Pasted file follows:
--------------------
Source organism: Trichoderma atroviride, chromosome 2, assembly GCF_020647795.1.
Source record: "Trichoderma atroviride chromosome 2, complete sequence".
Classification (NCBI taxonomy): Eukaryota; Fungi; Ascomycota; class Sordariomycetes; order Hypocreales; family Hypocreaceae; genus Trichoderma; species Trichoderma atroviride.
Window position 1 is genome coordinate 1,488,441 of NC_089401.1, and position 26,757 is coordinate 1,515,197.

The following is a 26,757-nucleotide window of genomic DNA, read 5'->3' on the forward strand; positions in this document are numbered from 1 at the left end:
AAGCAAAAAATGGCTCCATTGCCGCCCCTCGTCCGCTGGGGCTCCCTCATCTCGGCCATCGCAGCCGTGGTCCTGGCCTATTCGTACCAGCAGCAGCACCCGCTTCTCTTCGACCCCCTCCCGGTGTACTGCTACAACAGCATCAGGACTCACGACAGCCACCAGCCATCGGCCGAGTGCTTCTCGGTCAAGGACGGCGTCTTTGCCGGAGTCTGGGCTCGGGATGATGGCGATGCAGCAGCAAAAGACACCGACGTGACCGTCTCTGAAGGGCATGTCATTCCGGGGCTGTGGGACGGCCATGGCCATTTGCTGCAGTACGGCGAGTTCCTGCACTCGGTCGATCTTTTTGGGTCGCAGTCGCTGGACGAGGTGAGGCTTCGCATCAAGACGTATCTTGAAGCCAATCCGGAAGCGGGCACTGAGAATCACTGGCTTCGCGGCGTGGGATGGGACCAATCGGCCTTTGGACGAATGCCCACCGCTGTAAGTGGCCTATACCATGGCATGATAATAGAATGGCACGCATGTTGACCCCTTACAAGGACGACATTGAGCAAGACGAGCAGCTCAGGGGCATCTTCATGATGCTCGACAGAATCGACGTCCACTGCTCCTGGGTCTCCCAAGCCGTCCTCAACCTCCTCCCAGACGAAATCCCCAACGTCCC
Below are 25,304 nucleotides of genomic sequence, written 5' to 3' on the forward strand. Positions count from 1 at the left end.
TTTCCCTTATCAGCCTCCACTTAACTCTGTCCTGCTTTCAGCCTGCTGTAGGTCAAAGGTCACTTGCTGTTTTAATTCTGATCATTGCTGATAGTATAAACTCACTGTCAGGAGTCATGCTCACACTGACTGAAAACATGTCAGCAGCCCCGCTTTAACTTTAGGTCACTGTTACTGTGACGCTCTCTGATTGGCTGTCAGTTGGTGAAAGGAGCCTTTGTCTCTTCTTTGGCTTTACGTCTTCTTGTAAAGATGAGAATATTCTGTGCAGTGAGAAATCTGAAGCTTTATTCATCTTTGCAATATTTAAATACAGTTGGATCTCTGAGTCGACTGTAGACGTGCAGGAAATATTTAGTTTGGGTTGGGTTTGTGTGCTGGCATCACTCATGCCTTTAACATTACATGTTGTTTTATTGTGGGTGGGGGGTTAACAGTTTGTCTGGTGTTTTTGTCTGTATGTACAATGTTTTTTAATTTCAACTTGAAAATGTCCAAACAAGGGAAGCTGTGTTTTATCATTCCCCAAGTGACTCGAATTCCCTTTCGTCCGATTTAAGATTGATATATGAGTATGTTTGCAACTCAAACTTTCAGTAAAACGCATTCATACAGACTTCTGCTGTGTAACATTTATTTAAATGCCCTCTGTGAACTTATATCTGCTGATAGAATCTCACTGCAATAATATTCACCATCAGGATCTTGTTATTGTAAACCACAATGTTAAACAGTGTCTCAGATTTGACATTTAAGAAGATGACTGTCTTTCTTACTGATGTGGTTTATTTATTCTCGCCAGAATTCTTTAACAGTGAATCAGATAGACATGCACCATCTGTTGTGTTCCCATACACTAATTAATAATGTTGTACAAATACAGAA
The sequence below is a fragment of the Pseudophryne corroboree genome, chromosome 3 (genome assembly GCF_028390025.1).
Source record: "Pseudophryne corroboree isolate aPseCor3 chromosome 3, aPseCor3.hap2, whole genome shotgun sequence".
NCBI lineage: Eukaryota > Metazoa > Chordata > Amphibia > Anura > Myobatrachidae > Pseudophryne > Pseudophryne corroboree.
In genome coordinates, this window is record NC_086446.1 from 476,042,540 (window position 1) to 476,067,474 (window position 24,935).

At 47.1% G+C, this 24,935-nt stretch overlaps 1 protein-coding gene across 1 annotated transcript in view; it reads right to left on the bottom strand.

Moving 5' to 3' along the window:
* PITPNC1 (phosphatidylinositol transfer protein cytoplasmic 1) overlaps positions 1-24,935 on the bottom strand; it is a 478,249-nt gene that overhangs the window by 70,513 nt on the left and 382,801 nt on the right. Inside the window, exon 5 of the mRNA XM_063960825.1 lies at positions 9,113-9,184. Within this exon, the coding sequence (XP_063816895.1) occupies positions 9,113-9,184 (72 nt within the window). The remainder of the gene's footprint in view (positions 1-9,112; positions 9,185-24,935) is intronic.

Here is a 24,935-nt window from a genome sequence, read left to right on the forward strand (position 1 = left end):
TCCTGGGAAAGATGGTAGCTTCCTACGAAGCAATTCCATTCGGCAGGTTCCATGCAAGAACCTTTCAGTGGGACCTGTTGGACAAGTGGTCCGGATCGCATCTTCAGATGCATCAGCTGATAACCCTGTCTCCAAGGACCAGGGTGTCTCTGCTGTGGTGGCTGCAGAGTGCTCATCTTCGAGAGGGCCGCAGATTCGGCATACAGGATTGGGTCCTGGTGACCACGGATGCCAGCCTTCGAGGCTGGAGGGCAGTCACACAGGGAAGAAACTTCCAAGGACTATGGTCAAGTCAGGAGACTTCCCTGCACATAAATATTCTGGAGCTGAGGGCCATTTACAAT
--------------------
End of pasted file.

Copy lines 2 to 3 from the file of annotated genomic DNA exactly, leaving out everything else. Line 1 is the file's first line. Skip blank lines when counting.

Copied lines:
Source record: "Trichoderma atroviride chromosome 2, complete sequence".
Classification (NCBI taxonomy): Eukaryota; Fungi; Ascomycota; class Sordariomycetes; order Hypocreales; family Hypocreaceae; genus Trichoderma; species Trichoderma atroviride.